Friday, August 07, 2009

Potential Records, Reduced Expenses Expected To Lure Anglers To Wisconsin

(NAPSI)-While, like the rest of the nation, Wisconsin has felt the pinch of the recession, one segment of the state's economy could stand to benefit--the recreational fishing industry.

Many anglers who've traditionally gone to Canada for big-time fishing action may cut their travel expenses and opt to visit the lake-filled Midwestern state instead. Literally millions of anglers are expected to fish Wisconsin's waters, and they'll be chasing more than just dinner. They'll be trying to make history, encouraged by a recent season that included several world fly-rod records for the legendary muskellunge (musky).

And that might just have been the beginning. As a relatively new way to fish for musky, some experts believe that world fly fishing records could fall in several categories this year.

"Last year, there were several line-class fly-rod musky records broken because it is a fairly new way to fish for musky," said Emmett Brown, executive director of the National Freshwater Fishing Hall of Fame. "Some of these line-class records were relatively small, in the low 40-inch range, so I expect that you will see even more fly-rod line-class musky world records fall."

When the record does fall, there's a strong chance it will happen in the "Musky Capital of the World"--Hayward, Wisconsin.

Home to the National Freshwater Fishing Hall of Fame and the catch site for last year's fly-rod record, the Hayward area waters are the stuff of legend. The most famous is the Chippewa Flowage, where the all-tackle world-record musky (a 69-pound, 11-ounce monster) was caught some 60 years ago.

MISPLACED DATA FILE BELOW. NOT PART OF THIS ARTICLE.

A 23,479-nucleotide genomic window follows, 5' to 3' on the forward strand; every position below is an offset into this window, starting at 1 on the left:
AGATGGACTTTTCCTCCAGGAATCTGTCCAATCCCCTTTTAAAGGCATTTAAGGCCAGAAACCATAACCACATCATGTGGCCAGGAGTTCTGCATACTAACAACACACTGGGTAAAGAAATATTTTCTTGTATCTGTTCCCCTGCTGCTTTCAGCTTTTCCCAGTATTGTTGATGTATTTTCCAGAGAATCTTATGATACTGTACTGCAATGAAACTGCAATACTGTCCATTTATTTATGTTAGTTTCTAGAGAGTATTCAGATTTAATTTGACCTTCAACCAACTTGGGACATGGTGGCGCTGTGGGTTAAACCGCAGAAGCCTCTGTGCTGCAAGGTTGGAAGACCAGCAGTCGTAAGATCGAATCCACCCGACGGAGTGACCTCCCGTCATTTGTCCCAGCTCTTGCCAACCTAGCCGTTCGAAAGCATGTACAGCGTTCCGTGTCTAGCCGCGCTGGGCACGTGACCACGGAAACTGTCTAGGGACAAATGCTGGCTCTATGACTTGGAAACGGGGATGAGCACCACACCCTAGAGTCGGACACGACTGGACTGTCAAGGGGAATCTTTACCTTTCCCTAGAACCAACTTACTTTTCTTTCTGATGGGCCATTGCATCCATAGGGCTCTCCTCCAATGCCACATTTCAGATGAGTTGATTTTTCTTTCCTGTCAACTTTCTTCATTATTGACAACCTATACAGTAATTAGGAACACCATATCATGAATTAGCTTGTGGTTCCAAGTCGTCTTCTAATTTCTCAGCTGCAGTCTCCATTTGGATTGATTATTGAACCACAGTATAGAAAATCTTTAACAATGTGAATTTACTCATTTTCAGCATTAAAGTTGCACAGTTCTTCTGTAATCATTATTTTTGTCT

Though it's arguably the state's most high-profile fishing location, Hayward is just one of many fishing hot spots throughout Wisconsin. Home to 15,000 inland lakes, 42,000 miles of streams and rivers, plus two Great Lakes and 260 miles of the Mississippi River, Wisconsin offers anglers plenty to choose from. About 1.4 million fishing licenses are sold in Wisconsin each year, making the state second only to Florida in the number of days nonresident anglers spend fishing.

According to U.S. Fish and Wildlife Service data, Wisconsin is the top fishing destination in the Midwest. Approximately 88 million fish are caught in a license year; an impressive number in and of itself, but even more so considering Wisconsin has just 5.6 million residents.

"All across the state, we have good populations of major game species such as walleye, bass, pike and trout as well as plenty of panfish like bluegills, crappies and yellow perch," said Mike Staggs, Wisconsin DNR's fisheries director. "The great thing about fishing in Wisconsin is that there are species biting somewhere on almost every day of the year."

"Musky is our Wisconsin state fish and we have over 700 lakes and 50 different rivers where anglers can find them," said Staggs. "But these days, a lot of anglers are looking for a few fish to take home for dinner and you'll find those here also."

Anglers can start with salmon, steelhead and lake trout that are plentiful in Lake Michigan and Lake Superior. Many of the state's coastal communities have large charter fishing fleets, offering visitors a "deep sea"−type fishing experience--and, potentially, a cooler full of delicious filets.

Wisconsin also boasts some of the nation's best fishing for tasty walleye, including the world-famous Winnebago chain (including lakes Winnebago, Butte des Morts and Poygan) and the Mississippi River.

"Anglers should not overlook the opportunity to harvest a few bass or trout," said Staggs. "We have some areas where trout and bass are doing so well that our fish managers would like folks to take a few home so they don't become stunted. And anglers shouldn't forget that we have abundant panfish populations in lakes all across the state. Our Fishing Report can give anglers some ideas on where to find some fish for dinner."

For more information about fishing in Wisconsin, Wisconsin travel information and travel-planning guides, visit or call the Wisconsin Department of Tourism's toll-free number, (800) 432-TRIP/8747.

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